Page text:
The Great Obamacare Debate has gone “Pooof!” For Congress’ next trick, it seems it will turn to taxes. So now is a good time to reveal one of the tax questions that will be on your Economics Midterm Exam. The correct rate for the corporate income tax is: A. 15 percent, as President Trump says he wants; B. 20-25 percent, as some Republicans say is realistic; C. Much higher than the current 35 percent; D. Other (please specify).
If you’ve been paying attention, you know the correct answer is “D,” and the correct corporate income tax rate is zero. That’s right. No corporate income tax.
The reason is simple. No corporation ever paid a dime in taxes. People, in some capacity, pay all taxes. When a corporate tax is levied, people pay it as consumers of the company’s product (higher prices), as company employees (lower compensation), or as shareholders-owners (lower returns). Economists debate exactly how much of the tax burden falls on each group, but are unanimous that it is ultimately paid by real people. The real taxpayers don’t explicitly know they are paying the tax because the corporation writes the check and acts as a hidden tax collector.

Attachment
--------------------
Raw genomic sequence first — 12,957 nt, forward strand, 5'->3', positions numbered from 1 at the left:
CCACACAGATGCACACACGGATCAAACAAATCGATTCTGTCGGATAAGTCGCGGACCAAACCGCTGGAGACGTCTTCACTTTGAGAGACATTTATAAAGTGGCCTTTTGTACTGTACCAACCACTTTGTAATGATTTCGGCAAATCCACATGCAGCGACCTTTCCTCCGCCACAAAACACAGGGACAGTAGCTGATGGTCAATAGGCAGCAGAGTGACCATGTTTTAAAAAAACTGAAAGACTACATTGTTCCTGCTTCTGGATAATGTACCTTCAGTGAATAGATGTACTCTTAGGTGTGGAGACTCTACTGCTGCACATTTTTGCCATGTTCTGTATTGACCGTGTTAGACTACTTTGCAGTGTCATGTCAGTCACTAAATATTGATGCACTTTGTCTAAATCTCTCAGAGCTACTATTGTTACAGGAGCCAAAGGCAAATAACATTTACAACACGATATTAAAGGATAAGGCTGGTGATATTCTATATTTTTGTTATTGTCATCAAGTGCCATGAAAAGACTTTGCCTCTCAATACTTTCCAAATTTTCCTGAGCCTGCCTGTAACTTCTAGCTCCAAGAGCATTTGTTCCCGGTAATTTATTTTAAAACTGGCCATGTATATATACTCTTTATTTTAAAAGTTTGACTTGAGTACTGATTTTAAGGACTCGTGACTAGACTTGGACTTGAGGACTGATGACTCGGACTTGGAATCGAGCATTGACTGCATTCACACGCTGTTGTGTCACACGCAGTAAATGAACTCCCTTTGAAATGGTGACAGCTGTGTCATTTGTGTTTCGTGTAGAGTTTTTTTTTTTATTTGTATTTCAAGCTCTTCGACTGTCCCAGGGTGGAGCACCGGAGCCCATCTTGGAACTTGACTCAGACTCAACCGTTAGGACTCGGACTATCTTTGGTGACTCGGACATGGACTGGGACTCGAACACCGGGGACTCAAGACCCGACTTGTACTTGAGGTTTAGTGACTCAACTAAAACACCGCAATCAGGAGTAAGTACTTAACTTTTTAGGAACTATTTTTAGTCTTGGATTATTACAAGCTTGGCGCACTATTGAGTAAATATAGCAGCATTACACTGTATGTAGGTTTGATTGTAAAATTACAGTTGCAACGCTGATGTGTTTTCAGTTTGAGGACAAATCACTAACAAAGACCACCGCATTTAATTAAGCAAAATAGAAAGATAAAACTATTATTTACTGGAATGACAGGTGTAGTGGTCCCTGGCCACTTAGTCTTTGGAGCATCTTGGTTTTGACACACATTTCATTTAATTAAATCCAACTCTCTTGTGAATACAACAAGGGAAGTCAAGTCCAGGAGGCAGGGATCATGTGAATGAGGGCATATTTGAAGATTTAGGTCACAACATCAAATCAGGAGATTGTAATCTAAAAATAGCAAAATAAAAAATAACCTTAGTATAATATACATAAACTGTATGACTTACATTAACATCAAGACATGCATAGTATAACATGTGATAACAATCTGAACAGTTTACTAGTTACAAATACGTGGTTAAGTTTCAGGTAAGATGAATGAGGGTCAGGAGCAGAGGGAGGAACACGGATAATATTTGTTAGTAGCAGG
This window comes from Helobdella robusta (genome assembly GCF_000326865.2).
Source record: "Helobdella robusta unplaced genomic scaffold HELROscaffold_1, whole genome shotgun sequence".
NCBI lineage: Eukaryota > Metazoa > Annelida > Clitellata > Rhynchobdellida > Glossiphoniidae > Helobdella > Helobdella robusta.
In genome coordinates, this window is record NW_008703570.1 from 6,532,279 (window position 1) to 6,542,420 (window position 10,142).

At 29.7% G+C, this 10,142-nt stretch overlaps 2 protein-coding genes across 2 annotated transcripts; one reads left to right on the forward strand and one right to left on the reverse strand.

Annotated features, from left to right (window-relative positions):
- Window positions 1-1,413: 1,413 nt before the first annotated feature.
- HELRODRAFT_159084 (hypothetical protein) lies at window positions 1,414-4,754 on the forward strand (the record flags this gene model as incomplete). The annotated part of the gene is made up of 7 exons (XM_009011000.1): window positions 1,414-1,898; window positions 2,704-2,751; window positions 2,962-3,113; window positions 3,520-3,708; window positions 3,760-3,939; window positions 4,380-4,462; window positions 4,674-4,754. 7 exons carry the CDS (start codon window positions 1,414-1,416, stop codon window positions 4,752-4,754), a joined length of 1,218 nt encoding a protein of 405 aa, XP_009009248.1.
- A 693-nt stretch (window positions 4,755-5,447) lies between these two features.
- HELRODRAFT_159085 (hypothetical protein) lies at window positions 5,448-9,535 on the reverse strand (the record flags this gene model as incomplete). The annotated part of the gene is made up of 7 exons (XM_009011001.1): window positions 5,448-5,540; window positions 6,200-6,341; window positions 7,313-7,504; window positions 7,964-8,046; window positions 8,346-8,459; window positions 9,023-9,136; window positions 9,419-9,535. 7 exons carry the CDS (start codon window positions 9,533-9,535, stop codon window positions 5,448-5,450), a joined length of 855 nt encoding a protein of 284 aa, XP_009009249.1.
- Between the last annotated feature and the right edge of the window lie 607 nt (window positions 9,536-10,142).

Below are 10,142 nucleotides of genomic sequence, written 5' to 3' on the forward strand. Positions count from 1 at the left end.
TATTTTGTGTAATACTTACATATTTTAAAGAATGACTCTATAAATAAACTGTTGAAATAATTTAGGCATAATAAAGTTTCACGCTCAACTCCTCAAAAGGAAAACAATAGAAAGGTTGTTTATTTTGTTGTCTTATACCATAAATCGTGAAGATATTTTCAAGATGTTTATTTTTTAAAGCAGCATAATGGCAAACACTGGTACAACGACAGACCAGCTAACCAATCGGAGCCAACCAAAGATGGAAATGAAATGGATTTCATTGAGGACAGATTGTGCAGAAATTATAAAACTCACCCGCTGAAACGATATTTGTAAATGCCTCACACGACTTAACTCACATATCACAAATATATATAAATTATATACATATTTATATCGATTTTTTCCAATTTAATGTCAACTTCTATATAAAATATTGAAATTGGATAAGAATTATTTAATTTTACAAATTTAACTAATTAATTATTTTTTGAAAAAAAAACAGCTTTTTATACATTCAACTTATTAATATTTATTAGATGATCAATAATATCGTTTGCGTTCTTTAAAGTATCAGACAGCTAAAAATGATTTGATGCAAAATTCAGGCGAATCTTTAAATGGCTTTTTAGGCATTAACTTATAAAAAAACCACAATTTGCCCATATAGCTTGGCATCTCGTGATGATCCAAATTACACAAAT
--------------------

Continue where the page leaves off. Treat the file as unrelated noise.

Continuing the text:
So, let’s enact a simple tax reform that recognizes this economic truism. Treat “C” corporations the same way we do S-corporations, partnerships and other “pass through” taxpayers. Attribute all corporate earnings to the shareholders and have them pay personal income taxes on it. If ABC Corp. earns $1 per share and you own 100 shares, you pay tax on $100 at whatever marginal tax bracket happens to apply. ABC as a corporation pays zero. Social justice warriors ought to love this idea. Daddy Warbucks with his 500,000 ABC shares would pay a hefty rate. Orphan Annie, with two shares, likely pays zero.
But redistributionist politicians hate this reform. It would shut up the “free lunch” politicians who always want you to think there’s a bucket of free money out there if only “the Big Corporations would pay their fair share.” People would see the taxes they’re really paying.
In the coming tax debate, we don’t actually expect this to be proposed, much less enacted. Despite all the protestations about “transparency,” political leaders of both parties love hidden taxes. They agree with Jean Baptiste Colbert, Louis XIV’s finance minister: “The art of taxation lies in so plucking the goose as to get the most feathers with the least hissing.”•
Bohanon is a professor of economics at Ball State University. Styring is an economist and independent researcher. Both also blog at INforefront.com. Send comments to firstname.lastname@example.org.